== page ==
The villagers were determined: They would not leave their villages till their demands were met. If they had held on to their ground for three decades then they were ready to hold on and fight for their rights for the next three decades. NBA leader Medha Patkar said, the government has failed to build 88 resettlement sites in three decades, wondering, whether the government had a magic wand that it would provide all the basic amenities and completely developed settlement sites before July 31, the deadline set by the Supreme Court to resettle the oustees.
Chief of EAC on rivers faces conflict of interest charge
The Times of India
Citing conflict of interest, green activists and river conservationists have written to environment minister Harsh Vardhan seeking removal of the chairman of the Expert Appraisal Committee (EAC) on river valley and hydropower projects — the body which cleared the project to link Ken and Betwa rivers. In a letter to the minister, activists including river and water experts said EAC chairman Sharad Kumar Jain, a scientist from the National Institute of Hydrology, Roorkee, was holding additional charge of director general of National Water Development Agency (NWDA) which was involved in preparing detailed project reports (DPR) of various river linking proposals including the Ken-Betwa link.
Trump to Withdraw U.S. From Paris Climate Accord
President Donald Trump will withdraw the U.S. from the landmark Paris climate accord to reduce worldwide greenhouse gas emissions. Trump announced his decision at a White House event on Thursday afternoon. He said that the U.S. would negotiate for better terms. “I will work to ensure that America remains the leader on environmental issues,” Trump said, arguing the deal “hamstrings” the United States while “empowering the world’s real polluters.” (Related: Sushma Swaraj Contradicts Trump’s Claims That Climate Pact Gave India ‘Billions of Dollars’)
The Larsen C Iceberg Is on the Brink of Breaking Off
Brian Kahn, Climate Central
The saga of the Larsen C crack is about reach its stunning conclusion. Scientists have watched a rift grow along one of Antarctica’s ice shelves for years. Now it’s in the final days of cutting off a piece of ice that will be one of the largest icebergs ever recorded. It’s the latest dreary news from the icy underbelly of the planet, which has seen warm air and water reshape the landscape in profound ways.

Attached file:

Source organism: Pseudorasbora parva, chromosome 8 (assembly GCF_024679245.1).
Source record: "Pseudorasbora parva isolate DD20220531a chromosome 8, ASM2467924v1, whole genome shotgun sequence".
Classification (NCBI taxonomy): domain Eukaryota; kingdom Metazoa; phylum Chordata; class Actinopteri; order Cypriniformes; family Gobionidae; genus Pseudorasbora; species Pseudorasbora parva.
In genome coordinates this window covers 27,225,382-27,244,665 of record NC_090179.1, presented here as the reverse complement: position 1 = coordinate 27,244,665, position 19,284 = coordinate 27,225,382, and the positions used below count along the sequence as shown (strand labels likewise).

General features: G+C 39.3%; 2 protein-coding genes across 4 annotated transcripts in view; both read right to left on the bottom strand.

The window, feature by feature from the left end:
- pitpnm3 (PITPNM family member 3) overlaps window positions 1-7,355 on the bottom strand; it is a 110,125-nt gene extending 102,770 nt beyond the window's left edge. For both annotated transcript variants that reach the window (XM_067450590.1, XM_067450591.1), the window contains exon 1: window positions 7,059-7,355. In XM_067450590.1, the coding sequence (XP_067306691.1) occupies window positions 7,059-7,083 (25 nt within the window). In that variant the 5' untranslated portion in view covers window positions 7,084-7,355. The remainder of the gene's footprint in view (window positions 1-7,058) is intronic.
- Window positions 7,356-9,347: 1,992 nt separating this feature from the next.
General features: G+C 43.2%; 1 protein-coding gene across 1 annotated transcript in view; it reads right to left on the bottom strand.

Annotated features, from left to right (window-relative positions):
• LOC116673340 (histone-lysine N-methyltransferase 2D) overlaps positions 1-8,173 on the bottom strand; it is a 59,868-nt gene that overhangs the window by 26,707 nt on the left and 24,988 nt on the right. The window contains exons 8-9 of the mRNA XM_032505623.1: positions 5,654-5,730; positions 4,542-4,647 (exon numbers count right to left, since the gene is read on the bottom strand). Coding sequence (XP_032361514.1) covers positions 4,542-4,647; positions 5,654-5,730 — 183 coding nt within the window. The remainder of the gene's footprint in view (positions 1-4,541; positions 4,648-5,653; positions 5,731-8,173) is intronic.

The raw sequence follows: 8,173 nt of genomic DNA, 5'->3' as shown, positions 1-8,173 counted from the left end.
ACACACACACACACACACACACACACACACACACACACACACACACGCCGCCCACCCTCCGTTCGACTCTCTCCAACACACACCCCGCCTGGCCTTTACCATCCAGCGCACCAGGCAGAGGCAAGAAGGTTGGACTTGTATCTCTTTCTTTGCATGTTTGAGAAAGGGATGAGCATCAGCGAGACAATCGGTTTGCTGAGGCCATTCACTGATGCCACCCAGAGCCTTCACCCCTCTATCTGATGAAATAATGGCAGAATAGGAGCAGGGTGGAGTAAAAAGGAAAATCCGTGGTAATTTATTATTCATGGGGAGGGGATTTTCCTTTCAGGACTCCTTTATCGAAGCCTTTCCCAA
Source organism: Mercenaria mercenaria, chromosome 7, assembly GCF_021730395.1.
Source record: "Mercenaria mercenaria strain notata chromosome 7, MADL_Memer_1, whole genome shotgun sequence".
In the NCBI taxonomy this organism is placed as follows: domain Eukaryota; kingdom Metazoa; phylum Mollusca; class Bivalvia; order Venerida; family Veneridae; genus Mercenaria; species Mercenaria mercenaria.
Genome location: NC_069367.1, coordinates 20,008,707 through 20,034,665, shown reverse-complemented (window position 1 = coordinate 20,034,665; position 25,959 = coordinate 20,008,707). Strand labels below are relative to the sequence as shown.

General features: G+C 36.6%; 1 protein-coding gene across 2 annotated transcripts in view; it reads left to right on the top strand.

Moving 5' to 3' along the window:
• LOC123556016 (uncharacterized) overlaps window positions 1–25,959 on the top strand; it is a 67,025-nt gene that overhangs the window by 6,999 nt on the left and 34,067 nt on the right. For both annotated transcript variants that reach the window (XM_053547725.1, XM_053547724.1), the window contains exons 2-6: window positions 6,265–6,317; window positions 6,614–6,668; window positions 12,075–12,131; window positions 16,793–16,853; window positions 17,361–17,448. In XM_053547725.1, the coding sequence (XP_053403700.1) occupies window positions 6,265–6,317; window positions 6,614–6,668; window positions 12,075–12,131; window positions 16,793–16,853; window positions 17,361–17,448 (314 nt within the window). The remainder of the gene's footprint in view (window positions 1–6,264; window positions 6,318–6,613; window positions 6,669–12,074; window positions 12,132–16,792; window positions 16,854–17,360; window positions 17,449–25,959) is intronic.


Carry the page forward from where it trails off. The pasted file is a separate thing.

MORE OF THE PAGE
World’s First Commercial CO2 Capture Plant Goes Live
Bobby Magill, Climate Central
A Swiss company on Wednesday is set to become the world’s first to commercially remove carbon dioxide directly from the atmosphere and turn it into a useful product. Climeworks, which will begin operations at a facility near Zurich, Switzerland, plans to compress the CO2 it captures and use it as fertilizer to grow crops in greenhouses. The company wants to dramatically scale its technology over the next decade, and its long-term goal is to capture 1 percent of global annual carbon dioxide emissions by 2025. (Related: Stop hoping we can fix climate change by pulling carbon out of the air, scientists warn)
UN Ocean Conference: a roadmap for sustainable use of oceans
Vibha Varshney, Down to Earth
The United Nation’s Ocean Conference is set to commence at the body’s headquarters in New York on June 5, world environment day. The meeting is a step ahead in achieving the world’s 14th Sustainable Development Goal (SDG 14)—conserve and sustainably use the oceans, seas and marine resources for sustainable development. It will see participation from over 5,000 delegates and continue till June 9. The UN plans to finalise the text for its zero draft “Call for Action” by the end of the conference, along with reports of seven partnership dialogues planned during the meeting.
Add Nitrous Oxide to the List of Permafrost Melt Concerns
Brian Kahn, Climate Central
Melting permafrost is among the biggest climate change issues. That’s because it contains billions of tons of carbon that, if it melts, will be released in the form of carbon dioxide and methane, an even more potent greenhouse gas. Less studied is what happens to the 67 billion tons of nitrogen stored in the currently frozen soil. New research shows that a permafrost meltdown could cause that nitrogen to be released as nitrous oxide, a greenhouse gas that’s nearly 300 times more powerful than carbon dioxide. That would crank up the planetary heat even further, and with it, the risks posed by sea level rise, increasingly extreme weather, and other climate change impacts.
Waves Rippled Through Greenland’s Ice. That’s Ominous
Brian Kahn, Climate Central
On its surface, the Greenland ice sheet is a vast expanse of seemingly immovable ice. But beneath the monotonous stretch of white, scientists have discovered evidence of waves rippling through one of its outlet glaciers and roiling its innards. The waves, observed during the two most intense melt seasons on record, sent an unprecedented cascade of ice and water rushing into the sea and warping the very bedrock upon which the ice sits. As temperatures continue to rise, scientists fear that massive waves of ice could expedite Greenland’s melt even further, pushing sea levels higher.